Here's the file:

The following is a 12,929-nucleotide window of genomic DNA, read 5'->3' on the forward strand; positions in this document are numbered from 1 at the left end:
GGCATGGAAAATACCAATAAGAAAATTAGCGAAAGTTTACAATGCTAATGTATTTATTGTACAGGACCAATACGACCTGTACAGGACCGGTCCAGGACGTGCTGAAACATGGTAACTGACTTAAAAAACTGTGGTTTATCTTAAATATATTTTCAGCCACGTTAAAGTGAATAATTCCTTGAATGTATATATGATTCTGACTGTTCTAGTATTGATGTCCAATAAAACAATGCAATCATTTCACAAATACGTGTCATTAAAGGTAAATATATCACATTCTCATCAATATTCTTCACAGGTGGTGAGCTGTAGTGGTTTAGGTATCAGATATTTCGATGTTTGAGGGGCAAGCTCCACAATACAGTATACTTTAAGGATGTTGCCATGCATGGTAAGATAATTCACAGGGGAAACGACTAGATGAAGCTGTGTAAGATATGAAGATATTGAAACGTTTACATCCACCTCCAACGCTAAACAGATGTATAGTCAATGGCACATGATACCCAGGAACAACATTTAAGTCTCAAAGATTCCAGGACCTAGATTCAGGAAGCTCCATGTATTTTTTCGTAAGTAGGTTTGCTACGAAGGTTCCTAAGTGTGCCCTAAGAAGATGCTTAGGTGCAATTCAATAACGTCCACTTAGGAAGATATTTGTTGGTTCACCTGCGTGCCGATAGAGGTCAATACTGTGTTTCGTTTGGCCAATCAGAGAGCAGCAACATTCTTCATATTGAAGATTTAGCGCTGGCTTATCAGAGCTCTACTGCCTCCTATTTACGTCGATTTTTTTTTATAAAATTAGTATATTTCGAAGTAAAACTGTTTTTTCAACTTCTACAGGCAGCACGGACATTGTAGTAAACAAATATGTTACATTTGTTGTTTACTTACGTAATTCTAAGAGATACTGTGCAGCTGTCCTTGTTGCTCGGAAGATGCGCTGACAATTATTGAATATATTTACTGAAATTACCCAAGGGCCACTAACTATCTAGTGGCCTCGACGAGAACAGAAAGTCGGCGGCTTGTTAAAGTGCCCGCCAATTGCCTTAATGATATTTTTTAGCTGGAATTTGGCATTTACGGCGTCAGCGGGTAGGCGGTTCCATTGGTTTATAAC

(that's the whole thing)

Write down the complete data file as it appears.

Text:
The following is a 12,929-nucleotide window of genomic DNA, read 5'->3' on the forward strand; positions in this document are numbered from 1 at the left end:
GGCATGGAAAATACCAATAAGAAAATTAGCGAAAGTTTACAATGCTAATGTATTTATTGTACAGGACCAATACGACCTGTACAGGACCGGTCCAGGACGTGCTGAAACATGGTAACTGACTTAAAAAACTGTGGTTTATCTTAAATATATTTTCAGCCACGTTAAAGTGAATAATTCCTTGAATGTATATATGATTCTGACTGTTCTAGTATTGATGTCCAATAAAACAATGCAATCATTTCACAAATACGTGTCATTAAAGGTAAATATATCACATTCTCATCAATATTCTTCACAGGTGGTGAGCTGTAGTGGTTTAGGTATCAGATATTTCGATGTTTGAGGGGCAAGCTCCACAATACAGTATACTTTAAGGATGTTGCCATGCATGGTAAGATAATTCACAGGGGAAACGACTAGATGAAGCTGTGTAAGATATGAAGATATTGAAACGTTTACATCCACCTCCAACGCTAAACAGATGTATAGTCAATGGCACATGATACCCAGGAACAACATTTAAGTCTCAAAGATTCCAGGACCTAGATTCAGGAAGCTCCATGTATTTTTTCGTAAGTAGGTTTGCTACGAAGGTTCCTAAGTGTGCCCTAAGAAGATGCTTAGGTGCAATTCAATAACGTCCACTTAGGAAGATATTTGTTGGTTCACCTGCGTGCCGATAGAGGTCAATACTGTGTTTCGTTTGGCCAATCAGAGAGCAGCAACATTCTTCATATTGAAGATTTAGCGCTGGCTTATCAGAGCTCTACTGCCTCCTATTTACGTCGATTTTTTTTTATAAAATTAGTATATTTCGAAGTAAAACTGTTTTTTCAACTTCTACAGGCAGCACGGACATTGTAGTAAACAAATATGTTACATTTGTTGTTTACTTACGTAATTCTAAGAGATACTGTGCAGCTGTCCTTGTTGCTCGGAAGATGCGCTGACAATTATTGAATATATTTACTGAAATTACCCAAGGGCCACTAACTATCTAGTGGCCTCGACGAGAACAGAAAGTCGGCGGCTTGTTAAAGTGCCCGCCAATTGCCTTAATGATATTTTTTAGCTGGAATTTGGCATTTACGGCGTCAGCGGGTAGGCGGTTCCATTGGTTTATAAC